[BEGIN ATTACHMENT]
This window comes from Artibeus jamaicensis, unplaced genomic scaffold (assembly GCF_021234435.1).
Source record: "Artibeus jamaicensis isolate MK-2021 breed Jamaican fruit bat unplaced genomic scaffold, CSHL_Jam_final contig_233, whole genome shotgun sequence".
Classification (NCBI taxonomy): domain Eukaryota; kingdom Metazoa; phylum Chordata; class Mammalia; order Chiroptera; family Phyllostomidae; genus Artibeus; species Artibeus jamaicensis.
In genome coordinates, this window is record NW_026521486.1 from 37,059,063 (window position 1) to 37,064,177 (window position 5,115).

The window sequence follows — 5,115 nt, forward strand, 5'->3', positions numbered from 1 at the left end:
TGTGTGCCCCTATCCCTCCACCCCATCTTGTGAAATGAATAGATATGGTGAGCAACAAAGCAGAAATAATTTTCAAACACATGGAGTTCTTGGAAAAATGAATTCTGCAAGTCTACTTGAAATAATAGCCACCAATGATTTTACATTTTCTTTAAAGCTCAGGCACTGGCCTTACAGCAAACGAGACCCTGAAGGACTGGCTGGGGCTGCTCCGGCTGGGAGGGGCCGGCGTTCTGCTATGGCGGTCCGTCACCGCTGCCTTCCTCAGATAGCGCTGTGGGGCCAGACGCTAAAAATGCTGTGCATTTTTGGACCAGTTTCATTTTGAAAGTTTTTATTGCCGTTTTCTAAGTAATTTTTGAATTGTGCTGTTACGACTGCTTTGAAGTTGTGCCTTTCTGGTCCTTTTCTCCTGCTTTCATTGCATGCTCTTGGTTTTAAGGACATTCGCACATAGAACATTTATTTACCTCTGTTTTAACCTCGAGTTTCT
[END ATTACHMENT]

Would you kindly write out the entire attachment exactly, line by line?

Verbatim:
This window comes from Artibeus jamaicensis, unplaced genomic scaffold (assembly GCF_021234435.1).
Source record: "Artibeus jamaicensis isolate MK-2021 breed Jamaican fruit bat unplaced genomic scaffold, CSHL_Jam_final contig_233, whole genome shotgun sequence".
Classification (NCBI taxonomy): domain Eukaryota; kingdom Metazoa; phylum Chordata; class Mammalia; order Chiroptera; family Phyllostomidae; genus Artibeus; species Artibeus jamaicensis.
In genome coordinates, this window is record NW_026521486.1 from 37,059,063 (window position 1) to 37,064,177 (window position 5,115).

The window sequence follows — 5,115 nt, forward strand, 5'->3', positions numbered from 1 at the left end:
TGTGTGCCCCTATCCCTCCACCCCATCTTGTGAAATGAATAGATATGGTGAGCAACAAAGCAGAAATAATTTTCAAACACATGGAGTTCTTGGAAAAATGAATTCTGCAAGTCTACTTGAAATAATAGCCACCAATGATTTTACATTTTCTTTAAAGCTCAGGCACTGGCCTTACAGCAAACGAGACCCTGAAGGACTGGCTGGGGCTGCTCCGGCTGGGAGGGGCCGGCGTTCTGCTATGGCGGTCCGTCACCGCTGCCTTCCTCAGATAGCGCTGTGGGGCCAGACGCTAAAAATGCTGTGCATTTTTGGACCAGTTTCATTTTGAAAGTTTTTATTGCCGTTTTCTAAGTAATTTTTGAATTGTGCTGTTACGACTGCTTTGAAGTTGTGCCTTTCTGGTCCTTTTCTCCTGCTTTCATTGCATGCTCTTGGTTTTAAGGACATTCGCACATAGAACATTTATTTACCTCTGTTTTAACCTCGAGTTTCT